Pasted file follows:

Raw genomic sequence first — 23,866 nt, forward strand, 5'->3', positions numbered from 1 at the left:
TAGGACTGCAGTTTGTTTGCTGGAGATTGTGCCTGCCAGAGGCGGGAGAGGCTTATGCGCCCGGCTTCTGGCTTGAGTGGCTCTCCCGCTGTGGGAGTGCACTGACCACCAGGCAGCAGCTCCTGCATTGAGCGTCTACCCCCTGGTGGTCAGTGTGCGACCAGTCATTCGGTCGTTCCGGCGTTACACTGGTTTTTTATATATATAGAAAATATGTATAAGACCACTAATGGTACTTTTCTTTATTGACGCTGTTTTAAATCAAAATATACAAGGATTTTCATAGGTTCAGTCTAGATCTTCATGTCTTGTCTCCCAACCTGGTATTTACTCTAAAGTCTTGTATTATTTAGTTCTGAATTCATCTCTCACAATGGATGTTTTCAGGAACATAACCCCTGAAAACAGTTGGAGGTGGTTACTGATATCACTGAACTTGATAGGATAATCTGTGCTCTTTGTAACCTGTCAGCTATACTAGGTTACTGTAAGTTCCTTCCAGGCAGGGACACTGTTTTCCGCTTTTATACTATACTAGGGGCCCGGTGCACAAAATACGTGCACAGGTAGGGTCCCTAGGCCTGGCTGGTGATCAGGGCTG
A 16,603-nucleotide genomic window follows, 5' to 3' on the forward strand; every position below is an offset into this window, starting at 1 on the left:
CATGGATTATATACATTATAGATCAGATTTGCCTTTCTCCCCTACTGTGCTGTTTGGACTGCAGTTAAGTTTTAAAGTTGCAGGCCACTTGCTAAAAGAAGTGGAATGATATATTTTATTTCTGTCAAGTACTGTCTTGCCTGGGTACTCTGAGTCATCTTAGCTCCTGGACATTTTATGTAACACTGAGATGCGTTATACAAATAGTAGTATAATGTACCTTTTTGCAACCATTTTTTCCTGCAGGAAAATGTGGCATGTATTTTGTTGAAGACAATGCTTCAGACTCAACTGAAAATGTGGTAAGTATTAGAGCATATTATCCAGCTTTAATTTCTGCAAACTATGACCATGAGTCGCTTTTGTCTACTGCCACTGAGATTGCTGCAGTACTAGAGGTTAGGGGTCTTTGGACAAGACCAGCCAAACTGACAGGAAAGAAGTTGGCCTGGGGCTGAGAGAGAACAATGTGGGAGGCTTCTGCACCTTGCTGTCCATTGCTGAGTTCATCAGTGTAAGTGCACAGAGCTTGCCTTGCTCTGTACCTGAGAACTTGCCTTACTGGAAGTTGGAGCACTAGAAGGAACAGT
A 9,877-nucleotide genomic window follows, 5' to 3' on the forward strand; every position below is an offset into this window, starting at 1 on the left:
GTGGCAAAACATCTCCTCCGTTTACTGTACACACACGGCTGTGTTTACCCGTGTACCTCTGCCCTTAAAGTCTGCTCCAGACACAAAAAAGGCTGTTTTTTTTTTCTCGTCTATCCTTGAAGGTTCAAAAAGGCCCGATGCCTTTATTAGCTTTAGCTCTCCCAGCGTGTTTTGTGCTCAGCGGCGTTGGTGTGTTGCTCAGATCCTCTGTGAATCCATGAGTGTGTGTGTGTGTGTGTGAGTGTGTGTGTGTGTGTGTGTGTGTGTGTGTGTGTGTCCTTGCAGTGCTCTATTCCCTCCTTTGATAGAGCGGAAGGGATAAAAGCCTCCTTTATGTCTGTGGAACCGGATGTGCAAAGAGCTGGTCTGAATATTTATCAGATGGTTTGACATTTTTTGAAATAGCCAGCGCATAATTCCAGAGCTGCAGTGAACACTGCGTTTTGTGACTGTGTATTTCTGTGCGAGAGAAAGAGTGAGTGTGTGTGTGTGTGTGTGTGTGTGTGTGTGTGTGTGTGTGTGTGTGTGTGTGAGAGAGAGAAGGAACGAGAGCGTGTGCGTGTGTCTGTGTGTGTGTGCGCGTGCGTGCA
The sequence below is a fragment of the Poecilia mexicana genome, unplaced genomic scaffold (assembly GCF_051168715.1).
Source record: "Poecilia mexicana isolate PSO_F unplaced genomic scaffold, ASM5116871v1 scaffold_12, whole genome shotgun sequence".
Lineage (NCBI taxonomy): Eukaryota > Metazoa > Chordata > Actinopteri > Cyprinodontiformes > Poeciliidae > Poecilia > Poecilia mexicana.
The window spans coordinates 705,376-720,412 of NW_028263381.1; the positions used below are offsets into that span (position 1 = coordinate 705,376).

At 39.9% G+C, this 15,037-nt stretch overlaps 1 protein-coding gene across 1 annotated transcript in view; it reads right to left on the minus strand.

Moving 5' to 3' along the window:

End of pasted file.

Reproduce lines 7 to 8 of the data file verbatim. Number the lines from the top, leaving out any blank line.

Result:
The sequence below is a fragment of the Poecilia mexicana genome, unplaced genomic scaffold (assembly GCF_051168715.1).
Source record: "Poecilia mexicana isolate PSO_F unplaced genomic scaffold, ASM5116871v1 scaffold_12, whole genome shotgun sequence".